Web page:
A Question of Balance


Trina Meade and Tomi Martin of Three5Human

Rising out of the melted ice of Stereo Popsicle, a more pop-oriented predecessor that generated some major label interest about a decade ago, session guitarist Tomi Martin and vocalist Trina Meade decided to head in a louder, more politically and philosophically knotty direction when they formed this band, of which they are the only consistent members. Two albums and a few years of tours supporting the Indigo Girls, who have championed the twosome since they assisted on 1995’s Jesus Christ Superstar: A Resurrection project, have provided a boost for which most groups wait a lifetime.

With Meade’s husky, soul-drenched voice and Martin’s psychedelic, acerbic Hendrix-inspired guitar lines, they make a potent, plugged-in combination on their most recent disc, A Swig from the Acid Bottle. Like its poisonous title suggests, the album goes down strong with tracks such as “Corporate Killers” and the opening “Genocidal Youth” lashing out with all the subtlety of a professional wrestling match. Friends told Martin to “water down” what she does, which resulted in the complete opposite on what is the duo’s most passionate, angry and loud release.

But there’s another side to Three5Human. Those who may have caught some of their television appearances or an Eddie’s Attic gig experience a melodic, acoustic folk soul duo far removed from the plugged-in speaker and mind-blowing attack that appears on the disc. This stripped-down approach not only does the lyrically rich songs justice, it brings the music to an entirely different audience that might initially shy away from the Living Colour/King’s X aural assault close to Martin and Meade’s hearts.

From Pebbles to rock

It’s taken a long time to arrive here; Martin began his career in Louisville, Ky., before passing an audition for guitarist in Pebbles’ touring group and relocating to Georgia in the ’90s. He met Meade in an R&B group named Project 1990 but both decided to “do something a little closer to alternative and rock,” which turned out to be Social Insanity. That’s where they met the Indigo Girls, changed their name to Stereo Popsicle, participated in Jesus Christ Superstar and almost immediately started touring with them, nearly a decade ago.

Although they experienced a minor hit as Popsicle with the radio-friendly “Yesterday’s Girl,” it was time for something different. The tougher music they currently make came with yet another name change. “Stereo Popsicle was more organic and vibey feeling,” says Martin. “When we decided to do a harder sound, we changed the name, and the music on our second record, Fly Below the Radar, got heavier and more politically outspoken. By the time we got to the recent album, it had gotten really, really hard.”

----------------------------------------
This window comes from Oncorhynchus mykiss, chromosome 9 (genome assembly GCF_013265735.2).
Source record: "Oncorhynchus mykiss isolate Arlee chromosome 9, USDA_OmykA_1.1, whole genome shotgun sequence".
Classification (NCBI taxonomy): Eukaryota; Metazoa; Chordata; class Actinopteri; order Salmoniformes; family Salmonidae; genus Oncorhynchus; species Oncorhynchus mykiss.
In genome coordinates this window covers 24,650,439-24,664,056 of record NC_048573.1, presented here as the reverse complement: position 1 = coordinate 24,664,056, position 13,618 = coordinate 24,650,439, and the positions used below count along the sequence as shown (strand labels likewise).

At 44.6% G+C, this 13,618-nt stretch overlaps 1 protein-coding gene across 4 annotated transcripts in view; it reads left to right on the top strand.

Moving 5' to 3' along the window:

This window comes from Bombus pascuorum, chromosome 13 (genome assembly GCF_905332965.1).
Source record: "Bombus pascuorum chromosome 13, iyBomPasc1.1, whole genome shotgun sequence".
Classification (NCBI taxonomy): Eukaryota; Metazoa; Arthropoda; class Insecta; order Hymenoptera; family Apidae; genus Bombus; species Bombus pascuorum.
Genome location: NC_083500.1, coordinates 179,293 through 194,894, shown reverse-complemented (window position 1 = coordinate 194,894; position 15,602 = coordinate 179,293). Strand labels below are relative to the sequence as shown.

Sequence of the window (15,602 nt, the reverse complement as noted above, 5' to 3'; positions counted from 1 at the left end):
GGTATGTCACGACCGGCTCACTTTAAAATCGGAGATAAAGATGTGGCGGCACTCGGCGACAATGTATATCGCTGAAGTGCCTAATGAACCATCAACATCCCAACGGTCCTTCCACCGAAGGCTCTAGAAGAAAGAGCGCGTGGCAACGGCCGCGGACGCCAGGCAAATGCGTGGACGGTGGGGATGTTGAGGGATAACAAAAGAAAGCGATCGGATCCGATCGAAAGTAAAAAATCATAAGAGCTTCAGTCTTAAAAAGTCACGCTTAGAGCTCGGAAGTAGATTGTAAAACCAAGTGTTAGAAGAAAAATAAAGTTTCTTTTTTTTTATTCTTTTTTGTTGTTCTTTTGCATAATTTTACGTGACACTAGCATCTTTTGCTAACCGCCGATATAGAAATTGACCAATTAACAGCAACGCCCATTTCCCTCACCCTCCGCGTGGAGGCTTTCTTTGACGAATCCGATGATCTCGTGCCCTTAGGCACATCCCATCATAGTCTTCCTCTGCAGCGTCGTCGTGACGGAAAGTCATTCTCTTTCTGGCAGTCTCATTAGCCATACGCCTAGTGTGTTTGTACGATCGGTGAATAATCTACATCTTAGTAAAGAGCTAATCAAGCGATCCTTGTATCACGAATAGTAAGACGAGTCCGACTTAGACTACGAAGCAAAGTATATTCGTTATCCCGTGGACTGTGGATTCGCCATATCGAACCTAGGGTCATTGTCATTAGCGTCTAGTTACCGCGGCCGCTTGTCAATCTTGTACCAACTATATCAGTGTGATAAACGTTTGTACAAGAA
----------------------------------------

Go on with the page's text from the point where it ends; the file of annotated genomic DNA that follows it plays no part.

If the riff-oriented blues assault of a tune like “Frontline” doesn’t strike you as a logical opening act for the Indigo Girls, well, Martin and Meade had their doubts as well. “That was a concern when we first went out. They were acoustic on that first tour and we were a full band. We weren’t even sure how that was going to mix.

“But they said it’s going to be fine and the world just needs to hear y’all. The audiences were initially apprehensive. They had never seen us and were standoffish at first. But about halfway through the show they were starting to dig it and by the end, they were totally there. We had to stand for an hour-and-a-half to sign CDs after the shows.” It didn’t hurt that Amy Ray and Emily Saliers sang on Three5Human’s set and Martin and Meade returned the favor on the Indigo Girls’ songs.

But for Three5Human—named after the infamous U.S. Constitution clause valuing slaves as only three-fifths of a human being—it’s the inherent racial constraints of black musicians playing hard rock that have proven more troublesome to surmount. Even with the barrier-breaking likes of Hendrix, Living Colour, 24-7 Spyz and locally, Mother’s Finest and Follow For Now easing the transition, it has been difficult for Three5Human to gain traction as black artists working in a traditionally white style of musically and lyrically insistent rock.

Performing acoustically has helped the couple attract different audiences that are then more accepting of the electric side of the group. Recent work with Dionne Farris and Doria Roberts has also drawn new eyes and the collaborations have worked well for both acts. To satisfy fans who want a souvenir of the unplugged shows, a new live set sold at those gigs, In a Dimly Lit Room, recorded at Eddie’s Attic, satiates audiences who might not be prepared for A Swig…’s more aggressive nature.

But in either arrangement, songs such as “Come Alive” with its “don’t sleep your only life away” call to arms are powerful statements meant to raise consciousness with powerhouse melodies and Meade’s devastating Tina Turner-styled vocals. “Don’t let your life pass by without living it,” says Meade. “Pay attention to what’s going on because what’s happening at this moment will affect generations after. The life that you lead right now, lead to the fullest.”

That’s Three5Human’s philosophy and it resonates in any genre.


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